We had the opportunity to have a long conversation with Juergen Reis during our visit in Berlin in the offices of MBL. The technical director of the German manufacturer devoted a lot of time and availability to explain us in detail the genesis and the functioning of his favorite loudspeaker. Here is the exhaustive report of our exchanges.
When was the first version of the MBL 101 born?
The first version of the MBL 101 loudspeaker was introduced in 1986. MBL was founded in 1979 with the idea of having an omnidirectional loudspeaker system as “the” perfect loudspeaker. It was a sort of 3 way-system driven by 2 voice coils. It was a challenge those days, to bring this idea into a product. But at the end, the MBL 100 was at least the “proof” that this idea can be working. Even it was working in principal, this early version of the speaker needed to be sold together with a parametric equalizer to compensate the sound into a more homogeneous and balanced character. After the MBL 100, it was still a long way to go before the MBL 101 was born.
I joined the company in 1982 and after 2 years, in 1984, I stepped up as the Chief Engineer. I started with analyzing the early MBL 100 speaker and began to change / exchange most parts, except some parts from the big melon, to bring this idea / product onto a higher level, to a High End loudspeaker, as a 3-way system with 3 voice coils and a 3-way crossover and for most, no longer need for an external equalizer. After working 2 years on the development, the MBL 101 saw the light in 1986 as a high resolution and homogeneous / balanced sounding speaker, with a natural sound radiation.
How did you come up with the idea of manufacturing this type of transducer going from low mid to high?
When I first heard these early MBL 100 at the “Internationale Funkausstellung” in 1981 (the largest Hifi / TV show in Germany those days) there was already something in the sound that has drawn me into it, that even with this very early version, the natural presentation of how sound radiates and how musical instruments have been presented, made my decision that after I finished my study of electro acoustical engineering in 1982, to ask for an interview and for the job, and got it, and was very happy about that.
How many different versions have you designed?
If you ask for MBL 101 versions, I developed 8 different versions; 4 versions as 3-way systems (without internal subwoofer), and 4 versions as 4-way system with internal subwoofer. But you may want also to add the MBL 101 X-Treme to it, a 4-way system with external active subwoofers and 2-times 3-way 101 Melon system, stacked on top of each other, in a D’Appolito alignment. And if you then want to add also the “smaller versions” of the omni speaker systems, like MBL 111, MBL 116, MBL 120, MBL 126, MBL 121 and the other MBL loudspeakers, I have developed in total more than 30 different MBL loudspeakers.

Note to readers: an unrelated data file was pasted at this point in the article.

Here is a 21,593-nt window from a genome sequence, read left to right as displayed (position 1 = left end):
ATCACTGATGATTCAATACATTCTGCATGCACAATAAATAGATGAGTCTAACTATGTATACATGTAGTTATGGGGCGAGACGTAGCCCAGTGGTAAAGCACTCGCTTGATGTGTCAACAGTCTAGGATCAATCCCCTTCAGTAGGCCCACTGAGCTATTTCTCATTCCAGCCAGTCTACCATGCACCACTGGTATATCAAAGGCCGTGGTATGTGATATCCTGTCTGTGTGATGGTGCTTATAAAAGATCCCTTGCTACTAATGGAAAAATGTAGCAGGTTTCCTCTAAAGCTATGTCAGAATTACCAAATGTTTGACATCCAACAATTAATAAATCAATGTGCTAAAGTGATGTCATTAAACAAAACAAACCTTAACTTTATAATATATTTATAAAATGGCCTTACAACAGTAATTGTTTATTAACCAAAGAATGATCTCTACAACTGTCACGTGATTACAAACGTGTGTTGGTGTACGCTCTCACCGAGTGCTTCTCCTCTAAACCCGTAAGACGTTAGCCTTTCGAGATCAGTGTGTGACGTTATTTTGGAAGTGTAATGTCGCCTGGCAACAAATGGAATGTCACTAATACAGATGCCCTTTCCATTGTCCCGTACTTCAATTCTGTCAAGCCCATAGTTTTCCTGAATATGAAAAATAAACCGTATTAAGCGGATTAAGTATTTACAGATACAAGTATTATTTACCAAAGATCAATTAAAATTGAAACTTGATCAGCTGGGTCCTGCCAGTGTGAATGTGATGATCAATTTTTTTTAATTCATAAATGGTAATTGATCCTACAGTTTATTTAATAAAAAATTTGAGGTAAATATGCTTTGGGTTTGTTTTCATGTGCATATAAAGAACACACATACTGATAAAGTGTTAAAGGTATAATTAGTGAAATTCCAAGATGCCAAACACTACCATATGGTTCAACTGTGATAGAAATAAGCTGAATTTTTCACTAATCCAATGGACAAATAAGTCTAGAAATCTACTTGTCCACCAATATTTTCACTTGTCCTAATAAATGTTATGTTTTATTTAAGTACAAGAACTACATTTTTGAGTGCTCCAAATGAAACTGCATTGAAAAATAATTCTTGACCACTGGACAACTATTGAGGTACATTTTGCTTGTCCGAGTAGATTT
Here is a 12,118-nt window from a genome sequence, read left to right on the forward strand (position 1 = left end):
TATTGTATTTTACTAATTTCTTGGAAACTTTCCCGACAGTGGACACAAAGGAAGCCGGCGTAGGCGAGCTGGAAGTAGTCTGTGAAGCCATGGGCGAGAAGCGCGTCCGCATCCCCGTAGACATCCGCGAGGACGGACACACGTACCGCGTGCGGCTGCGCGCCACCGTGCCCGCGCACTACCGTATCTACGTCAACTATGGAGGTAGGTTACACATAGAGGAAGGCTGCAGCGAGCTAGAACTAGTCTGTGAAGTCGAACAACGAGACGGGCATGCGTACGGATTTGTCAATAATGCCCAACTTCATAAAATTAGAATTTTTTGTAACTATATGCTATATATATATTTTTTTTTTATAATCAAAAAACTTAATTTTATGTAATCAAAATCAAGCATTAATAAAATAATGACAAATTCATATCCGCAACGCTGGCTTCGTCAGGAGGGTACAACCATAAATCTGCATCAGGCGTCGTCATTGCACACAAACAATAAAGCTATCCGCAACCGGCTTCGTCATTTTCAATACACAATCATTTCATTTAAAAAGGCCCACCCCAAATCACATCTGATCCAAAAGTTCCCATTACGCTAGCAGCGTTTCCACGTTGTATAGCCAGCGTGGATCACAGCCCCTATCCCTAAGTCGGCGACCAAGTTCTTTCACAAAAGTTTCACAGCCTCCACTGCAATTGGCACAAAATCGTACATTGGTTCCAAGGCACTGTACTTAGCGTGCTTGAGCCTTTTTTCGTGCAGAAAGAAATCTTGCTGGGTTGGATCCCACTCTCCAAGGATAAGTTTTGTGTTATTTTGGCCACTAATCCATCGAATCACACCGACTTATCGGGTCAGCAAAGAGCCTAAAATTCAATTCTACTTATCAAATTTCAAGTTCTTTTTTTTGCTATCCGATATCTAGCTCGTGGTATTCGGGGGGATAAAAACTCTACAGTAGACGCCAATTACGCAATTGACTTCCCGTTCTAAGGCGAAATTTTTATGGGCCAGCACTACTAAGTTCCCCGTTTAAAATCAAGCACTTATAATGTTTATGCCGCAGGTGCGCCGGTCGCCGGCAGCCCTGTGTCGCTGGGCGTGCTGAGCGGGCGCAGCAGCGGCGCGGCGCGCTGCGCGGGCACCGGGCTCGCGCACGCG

One might think that the vibrational behavior of the 101 is similar to that of pulsating spheres. Was this the goal?
Yes, the individual drivers act like pulsating spheres, this is right. This is one of the best ways to create an all omnidirectional sound wave. Having these individual drivers in the center line direct on top of each other, the woofer, the midrange driver and the tweeter ensures, that the sound of all three drivers do reach the listener at the same time, as the sound of each driver virtually origins from the center (as they all radiate like spheres). Another advantage of doing this is, that the acting membrane is basically also the “wall” of the internal volume, so there is no passive cabinet. All what you see and hear is the active surface. There is no energy that is otherwise be lost in a cabinet, when the driver / membrane starts to move, and there is no energy that is stored and radiated afterwards through the cabinet, when the membrane stops. So no delay when build up the sound and no decay / time smear when the sound stops, leading into a high transparent sound.
What is the membrane of each of the three spheres made of?
Ok, lets begin with the tweeter. The membrane of the tweeter is out of a 1-layered unidirectional carbon fiber. This material is ideal for bending lamella of higher frequencies. With choosing the right portion of carbon fiber and resin, you can adjust the best balance between sound propagation speed to mass, also called Young’s Modulus, and the internal damping. Additionally, this material, does not age, so it behaves still the same after 10 years, as it has in the first week. The membrane of the midrange driver is out of 2-layered cross woven bi-directional carbon fiber. So it is softer as the one for the tweeter, as it has not to go as high in frequencies, it does have a bit higher weights, in order to go lower in frequencies and does have a higher internal damping. The membrane of the bass driver is out of a mix of aircraft aluminum and magnesium. Aircraft aluminum is cooled down very slowly (and not in oil) in order to prevent any stress in the material and the magnesium acts like a lubricant for the aluminum atoms, to stay flexible all the time.